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Harsh conditions are foiling Russian jets in Syria

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posted on Oct, 26 2015 @ 10:33 PM
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Sand is a funny substance. We see it everywhere, we walk on it, and yet most people are pretty oblivious to what a disaster it is on machines with moving components. The sand itself is silicon dioxide, better known as quartz. If you look up a hardness table, you'll find that quartz is one of the hardest substances, definitely the hardest one we come into contact with every day (unless you have a diamond ding). This is bad news for engines which are typically made of metal, and nowhere near as hard. Dust and sand get into moving metal parts and chew them up badly. They get whipped around and cause nasty scoring and extremely fast wear on metal surfaces. In a gas turbine where you have a lot of precision, moving parts this is a nightmare.

Zaphod also brought up the glassification which is pretty funky. Obviously we can melt sand into glass, and in the right spots in a gas turbine you get some pretty high temperatures. You can get ingested material melting, and hardening in really bad spots in the engine. As it builds up and the engine vibrates you can get chunks of the glass falling off and getting further chewed up in the engine bits. If there's something worse than tiny pieces of glass, it's really big hunks of it. British Airways Flight 9 accidentally flew through a volcanic ash cloud during a night flight, and its engines got glassed. When it exited the cloud the engines were able to restart, but Air Crash Investigation did an excellent episode on what must have been the creepiest flight ever for the pilots and passengers.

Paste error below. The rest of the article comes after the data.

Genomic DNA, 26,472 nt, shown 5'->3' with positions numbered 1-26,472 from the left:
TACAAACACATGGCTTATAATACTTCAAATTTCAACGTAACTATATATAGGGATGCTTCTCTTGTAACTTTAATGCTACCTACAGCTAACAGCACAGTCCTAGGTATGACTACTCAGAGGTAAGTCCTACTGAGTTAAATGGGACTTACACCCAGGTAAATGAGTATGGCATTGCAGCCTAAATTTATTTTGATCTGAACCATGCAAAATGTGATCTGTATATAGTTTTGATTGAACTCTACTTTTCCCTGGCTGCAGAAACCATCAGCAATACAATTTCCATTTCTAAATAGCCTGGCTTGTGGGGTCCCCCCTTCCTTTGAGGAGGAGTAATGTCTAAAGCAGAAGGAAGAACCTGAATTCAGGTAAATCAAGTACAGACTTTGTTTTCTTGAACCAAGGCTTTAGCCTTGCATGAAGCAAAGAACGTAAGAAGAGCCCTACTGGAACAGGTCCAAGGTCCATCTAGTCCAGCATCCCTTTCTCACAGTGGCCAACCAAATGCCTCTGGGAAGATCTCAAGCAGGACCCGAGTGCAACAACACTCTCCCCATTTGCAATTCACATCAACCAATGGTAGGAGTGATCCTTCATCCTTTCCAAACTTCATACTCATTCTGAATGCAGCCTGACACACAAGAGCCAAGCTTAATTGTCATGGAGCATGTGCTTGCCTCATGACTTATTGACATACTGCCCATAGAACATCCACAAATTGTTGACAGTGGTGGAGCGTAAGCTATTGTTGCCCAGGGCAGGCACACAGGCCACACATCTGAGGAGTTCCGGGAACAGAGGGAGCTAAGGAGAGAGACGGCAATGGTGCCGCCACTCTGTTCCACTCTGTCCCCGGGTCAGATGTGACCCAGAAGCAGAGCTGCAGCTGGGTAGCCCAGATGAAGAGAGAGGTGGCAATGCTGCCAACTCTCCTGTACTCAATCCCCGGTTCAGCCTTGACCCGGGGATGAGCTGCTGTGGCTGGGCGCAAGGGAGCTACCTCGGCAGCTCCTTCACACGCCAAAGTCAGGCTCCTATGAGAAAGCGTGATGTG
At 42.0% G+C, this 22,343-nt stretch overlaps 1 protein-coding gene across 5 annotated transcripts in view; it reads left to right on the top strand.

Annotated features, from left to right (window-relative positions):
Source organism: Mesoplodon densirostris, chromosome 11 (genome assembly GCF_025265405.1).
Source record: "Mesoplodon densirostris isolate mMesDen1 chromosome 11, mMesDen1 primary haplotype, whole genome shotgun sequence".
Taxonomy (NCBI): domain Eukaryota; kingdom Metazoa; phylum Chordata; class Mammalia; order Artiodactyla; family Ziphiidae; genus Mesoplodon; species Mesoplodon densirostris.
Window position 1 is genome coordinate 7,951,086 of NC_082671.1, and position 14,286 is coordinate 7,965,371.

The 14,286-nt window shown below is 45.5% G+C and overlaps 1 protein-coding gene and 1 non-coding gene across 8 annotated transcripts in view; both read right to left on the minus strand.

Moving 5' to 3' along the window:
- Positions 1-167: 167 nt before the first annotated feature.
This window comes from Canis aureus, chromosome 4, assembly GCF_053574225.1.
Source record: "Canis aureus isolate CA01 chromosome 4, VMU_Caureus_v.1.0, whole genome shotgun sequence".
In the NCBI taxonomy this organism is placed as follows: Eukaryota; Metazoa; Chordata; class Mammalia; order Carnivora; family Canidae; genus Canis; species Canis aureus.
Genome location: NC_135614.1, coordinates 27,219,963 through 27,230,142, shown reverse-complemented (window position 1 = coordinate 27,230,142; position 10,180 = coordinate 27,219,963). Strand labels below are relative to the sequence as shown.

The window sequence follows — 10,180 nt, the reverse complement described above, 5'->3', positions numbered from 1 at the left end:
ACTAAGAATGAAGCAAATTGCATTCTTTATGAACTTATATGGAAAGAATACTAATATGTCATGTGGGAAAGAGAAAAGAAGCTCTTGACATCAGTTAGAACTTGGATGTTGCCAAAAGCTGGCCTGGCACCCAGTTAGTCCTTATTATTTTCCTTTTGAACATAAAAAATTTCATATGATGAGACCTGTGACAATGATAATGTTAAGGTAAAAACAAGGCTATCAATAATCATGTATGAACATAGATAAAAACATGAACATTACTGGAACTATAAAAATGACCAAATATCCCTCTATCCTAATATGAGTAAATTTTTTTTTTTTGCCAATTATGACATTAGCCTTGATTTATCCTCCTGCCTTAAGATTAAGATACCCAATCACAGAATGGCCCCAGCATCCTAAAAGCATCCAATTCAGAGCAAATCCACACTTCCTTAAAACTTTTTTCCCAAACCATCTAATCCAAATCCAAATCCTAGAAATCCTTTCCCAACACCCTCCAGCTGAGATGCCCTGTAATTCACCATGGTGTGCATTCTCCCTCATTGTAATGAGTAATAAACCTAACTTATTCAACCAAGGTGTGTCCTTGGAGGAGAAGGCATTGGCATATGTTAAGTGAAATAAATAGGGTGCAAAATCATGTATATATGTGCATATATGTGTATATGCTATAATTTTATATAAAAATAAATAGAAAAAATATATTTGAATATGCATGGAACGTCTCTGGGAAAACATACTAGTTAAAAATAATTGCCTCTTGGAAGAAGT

edit on 10/26/2015 by Darkpr0 because: Blarg.




posted on Oct, 27 2015 @ 02:20 AM
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Thing is Russia has had their time in the sand before in Afghanistan.You would think lessons learnt there would be applied to Syria..



posted on Oct, 27 2015 @ 02:24 AM
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There's an old pre-Cold War espionage story about a Russian who was allowed to tour an Allied aircraft mfg plant. He modified the soles of his shoes with deep cuts to pick up swarf and chips of the metals from the factory floor in order to obtain samples for Soviet examination.



posted on Oct, 27 2015 @ 02:45 AM
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Reciprocating internal combustion engines, like in a car, become quickly worn when there is a source of dirt being ingested by the air intake. Often, there's a leak around the air filter, or a gauze "performance" filter has been substituted, which allows big dirt particles to pass, unlike a paper filter. Another source is when guys try to clean the old filter with compressed air, usually in sandy areas.

When a used oil (lab) analysis is done, the dirt shows up as silicon in the spectral analysis. When the si spikes, you see wear metals from the engine also go thru the roof. Different metals correspond to different parts in the engine, notably upper cyl (bore) wear of al or fe, and the rings, in the form of excess tin and chrome dissolved in the old oil. Getting to the point, wear rate can be 20-30x faster than clean engines. So, in one oil change you can put 100k worth of wear on an engine, in extreme cases.

Just wanted to give an informative analogy on something interesting and put a number to the "sand" thing. It's quite real and if anyone wants to see some wild lab work from the spectral analysis of these used oil samples I refer to, I'll dig them out.

Used Oil Analysis is commonly used in heavy industry, military apps, aircraft maintenance, OTR trucking and other HD diesel engines like heavy equipment, locomotives or stationary engines like generators and to a smaller extent passenger auto engines. I use Caterpillar Labs for my UOAs, like $15 if you drop off your own....Blackstone is the most common.

Now many of us learned something new! (don't monkey w/your airfilters until they are due, like 30k miles minimum, paper filters don't clog, they filter BETTER over time)
edit on 27-10-2015 by FlyingFox because: freedom



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